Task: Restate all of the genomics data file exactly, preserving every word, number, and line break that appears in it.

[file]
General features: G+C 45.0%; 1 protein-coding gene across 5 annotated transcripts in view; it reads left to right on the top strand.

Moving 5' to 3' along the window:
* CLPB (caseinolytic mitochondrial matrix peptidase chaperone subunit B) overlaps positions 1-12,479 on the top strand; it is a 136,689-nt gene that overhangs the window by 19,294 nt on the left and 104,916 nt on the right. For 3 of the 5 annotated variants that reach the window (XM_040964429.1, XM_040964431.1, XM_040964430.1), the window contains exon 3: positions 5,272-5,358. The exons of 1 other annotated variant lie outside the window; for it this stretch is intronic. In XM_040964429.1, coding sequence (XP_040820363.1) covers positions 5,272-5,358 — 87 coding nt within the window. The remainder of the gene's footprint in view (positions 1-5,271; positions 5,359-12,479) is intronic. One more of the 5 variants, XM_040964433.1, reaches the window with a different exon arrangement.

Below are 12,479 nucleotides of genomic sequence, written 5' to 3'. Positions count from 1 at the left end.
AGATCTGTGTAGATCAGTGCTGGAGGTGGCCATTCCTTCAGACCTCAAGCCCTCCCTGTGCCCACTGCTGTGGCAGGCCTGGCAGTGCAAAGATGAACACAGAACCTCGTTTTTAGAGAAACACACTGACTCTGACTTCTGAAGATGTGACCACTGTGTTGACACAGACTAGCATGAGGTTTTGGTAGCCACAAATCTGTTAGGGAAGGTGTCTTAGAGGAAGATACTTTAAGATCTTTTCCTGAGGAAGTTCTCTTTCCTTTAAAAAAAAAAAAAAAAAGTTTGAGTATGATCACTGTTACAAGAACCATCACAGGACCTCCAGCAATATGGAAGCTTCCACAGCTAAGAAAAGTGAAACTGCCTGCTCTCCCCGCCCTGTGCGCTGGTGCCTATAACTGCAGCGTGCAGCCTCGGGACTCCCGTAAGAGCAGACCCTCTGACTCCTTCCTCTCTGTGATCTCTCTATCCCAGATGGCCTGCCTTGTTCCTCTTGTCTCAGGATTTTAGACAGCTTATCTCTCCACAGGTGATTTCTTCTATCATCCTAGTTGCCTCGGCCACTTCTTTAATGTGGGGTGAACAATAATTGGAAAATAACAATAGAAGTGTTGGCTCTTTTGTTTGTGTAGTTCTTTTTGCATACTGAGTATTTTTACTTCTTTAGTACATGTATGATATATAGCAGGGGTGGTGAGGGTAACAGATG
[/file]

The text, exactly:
General features: G+C 45.0%; 1 protein-coding gene across 5 annotated transcripts in view; it reads left to right on the top strand.

Moving 5' to 3' along the window:
* CLPB (caseinolytic mitochondrial matrix peptidase chaperone subunit B) overlaps positions 1-12,479 on the top strand; it is a 136,689-nt gene that overhangs the window by 19,294 nt on the left and 104,916 nt on the right. For 3 of the 5 annotated variants that reach the window (XM_040964429.1, XM_040964431.1, XM_040964430.1), the window contains exon 3: positions 5,272-5,358. The exons of 1 other annotated variant lie outside the window; for it this stretch is intronic. In XM_040964429.1, coding sequence (XP_040820363.1) covers positions 5,272-5,358 — 87 coding nt within the window. The remainder of the gene's footprint in view (positions 1-5,271; positions 5,359-12,479) is intronic. One more of the 5 variants, XM_040964433.1, reaches the window with a different exon arrangement.

Below are 12,479 nucleotides of genomic sequence, written 5' to 3'. Positions count from 1 at the left end.
AGATCTGTGTAGATCAGTGCTGGAGGTGGCCATTCCTTCAGACCTCAAGCCCTCCCTGTGCCCACTGCTGTGGCAGGCCTGGCAGTGCAAAGATGAACACAGAACCTCGTTTTTAGAGAAACACACTGACTCTGACTTCTGAAGATGTGACCACTGTGTTGACACAGACTAGCATGAGGTTTTGGTAGCCACAAATCTGTTAGGGAAGGTGTCTTAGAGGAAGATACTTTAAGATCTTTTCCTGAGGAAGTTCTCTTTCCTTTAAAAAAAAAAAAAAAAAGTTTGAGTATGATCACTGTTACAAGAACCATCACAGGACCTCCAGCAATATGGAAGCTTCCACAGCTAAGAAAAGTGAAACTGCCTGCTCTCCCCGCCCTGTGCGCTGGTGCCTATAACTGCAGCGTGCAGCCTCGGGACTCCCGTAAGAGCAGACCCTCTGACTCCTTCCTCTCTGTGATCTCTCTATCCCAGATGGCCTGCCTTGTTCCTCTTGTCTCAGGATTTTAGACAGCTTATCTCTCCACAGGTGATTTCTTCTATCATCCTAGTTGCCTCGGCCACTTCTTTAATGTGGGGTGAACAATAATTGGAAAATAACAATAGAAGTGTTGGCTCTTTTGTTTGTGTAGTTCTTTTTGCATACTGAGTATTTTTACTTCTTTAGTACATGTATGATATATAGCAGGGGTGGTGAGGGTAACAGATG